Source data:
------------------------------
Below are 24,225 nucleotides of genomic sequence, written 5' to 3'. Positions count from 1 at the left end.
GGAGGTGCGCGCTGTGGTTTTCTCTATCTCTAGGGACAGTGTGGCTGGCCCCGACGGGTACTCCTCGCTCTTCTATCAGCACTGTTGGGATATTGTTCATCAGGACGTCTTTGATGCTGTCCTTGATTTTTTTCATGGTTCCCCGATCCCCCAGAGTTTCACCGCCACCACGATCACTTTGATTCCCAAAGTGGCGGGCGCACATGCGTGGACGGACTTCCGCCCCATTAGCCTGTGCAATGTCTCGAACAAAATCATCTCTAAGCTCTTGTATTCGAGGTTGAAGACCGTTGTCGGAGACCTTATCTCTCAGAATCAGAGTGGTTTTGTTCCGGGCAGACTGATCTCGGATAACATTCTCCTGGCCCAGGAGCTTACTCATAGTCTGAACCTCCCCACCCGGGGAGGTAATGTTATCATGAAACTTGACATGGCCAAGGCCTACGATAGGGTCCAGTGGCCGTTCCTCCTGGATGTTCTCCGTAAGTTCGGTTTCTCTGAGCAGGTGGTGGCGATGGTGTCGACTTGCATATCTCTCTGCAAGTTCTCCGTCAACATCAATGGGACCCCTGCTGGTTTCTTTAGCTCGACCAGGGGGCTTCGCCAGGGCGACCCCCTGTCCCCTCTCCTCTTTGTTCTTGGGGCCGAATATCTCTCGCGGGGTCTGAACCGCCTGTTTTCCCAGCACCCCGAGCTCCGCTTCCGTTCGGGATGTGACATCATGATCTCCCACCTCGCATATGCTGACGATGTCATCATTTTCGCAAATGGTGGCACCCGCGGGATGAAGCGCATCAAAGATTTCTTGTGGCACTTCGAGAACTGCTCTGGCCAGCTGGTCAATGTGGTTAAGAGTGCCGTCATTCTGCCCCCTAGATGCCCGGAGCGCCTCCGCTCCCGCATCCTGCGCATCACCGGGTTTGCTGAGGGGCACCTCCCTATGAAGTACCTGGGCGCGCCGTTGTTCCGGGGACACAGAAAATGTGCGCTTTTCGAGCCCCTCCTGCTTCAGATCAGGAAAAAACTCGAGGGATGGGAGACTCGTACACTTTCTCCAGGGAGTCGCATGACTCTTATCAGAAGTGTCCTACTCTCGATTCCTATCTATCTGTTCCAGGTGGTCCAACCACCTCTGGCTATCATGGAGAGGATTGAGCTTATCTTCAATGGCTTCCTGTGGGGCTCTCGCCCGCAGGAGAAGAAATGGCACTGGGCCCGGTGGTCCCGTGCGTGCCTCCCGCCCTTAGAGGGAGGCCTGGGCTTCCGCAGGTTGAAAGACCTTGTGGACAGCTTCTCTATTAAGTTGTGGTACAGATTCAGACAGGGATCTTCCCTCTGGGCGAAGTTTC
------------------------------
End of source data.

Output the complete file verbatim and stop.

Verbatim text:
Below are 24,225 nucleotides of genomic sequence, written 5' to 3'. Positions count from 1 at the left end.
GGAGGTGCGCGCTGTGGTTTTCTCTATCTCTAGGGACAGTGTGGCTGGCCCCGACGGGTACTCCTCGCTCTTCTATCAGCACTGTTGGGATATTGTTCATCAGGACGTCTTTGATGCTGTCCTTGATTTTTTTCATGGTTCCCCGATCCCCCAGAGTTTCACCGCCACCACGATCACTTTGATTCCCAAAGTGGCGGGCGCACATGCGTGGACGGACTTCCGCCCCATTAGCCTGTGCAATGTCTCGAACAAAATCATCTCTAAGCTCTTGTATTCGAGGTTGAAGACCGTTGTCGGAGACCTTATCTCTCAGAATCAGAGTGGTTTTGTTCCGGGCAGACTGATCTCGGATAACATTCTCCTGGCCCAGGAGCTTACTCATAGTCTGAACCTCCCCACCCGGGGAGGTAATGTTATCATGAAACTTGACATGGCCAAGGCCTACGATAGGGTCCAGTGGCCGTTCCTCCTGGATGTTCTCCGTAAGTTCGGTTTCTCTGAGCAGGTGGTGGCGATGGTGTCGACTTGCATATCTCTCTGCAAGTTCTCCGTCAACATCAATGGGACCCCTGCTGGTTTCTTTAGCTCGACCAGGGGGCTTCGCCAGGGCGACCCCCTGTCCCCTCTCCTCTTTGTTCTTGGGGCCGAATATCTCTCGCGGGGTCTGAACCGCCTGTTTTCCCAGCACCCCGAGCTCCGCTTCCGTTCGGGATGTGACATCATGATCTCCCACCTCGCATATGCTGACGATGTCATCATTTTCGCAAATGGTGGCACCCGCGGGATGAAGCGCATCAAAGATTTCTTGTGGCACTTCGAGAACTGCTCTGGCCAGCTGGTCAATGTGGTTAAGAGTGCCGTCATTCTGCCCCCTAGATGCCCGGAGCGCCTCCGCTCCCGCATCCTGCGCATCACCGGGTTTGCTGAGGGGCACCTCCCTATGAAGTACCTGGGCGCGCCGTTGTTCCGGGGACACAGAAAATGTGCGCTTTTCGAGCCCCTCCTGCTTCAGATCAGGAAAAAACTCGAGGGATGGGAGACTCGTACACTTTCTCCAGGGAGTCGCATGACTCTTATCAGAAGTGTCCTACTCTCGATTCCTATCTATCTGTTCCAGGTGGTCCAACCACCTCTGGCTATCATGGAGAGGATTGAGCTTATCTTCAATGGCTTCCTGTGGGGCTCTCGCCCGCAGGAGAAGAAATGGCACTGGGCCCGGTGGTCCCGTGCGTGCCTCCCGCCCTTAGAGGGAGGCCTGGGCTTCCGCAGGTTGAAAGACCTTGTGGACAGCTTCTCTATTAAGTTGTGGTACAGATTCAGACAGGGATCTTCCCTCTGGGCGAAGTTTC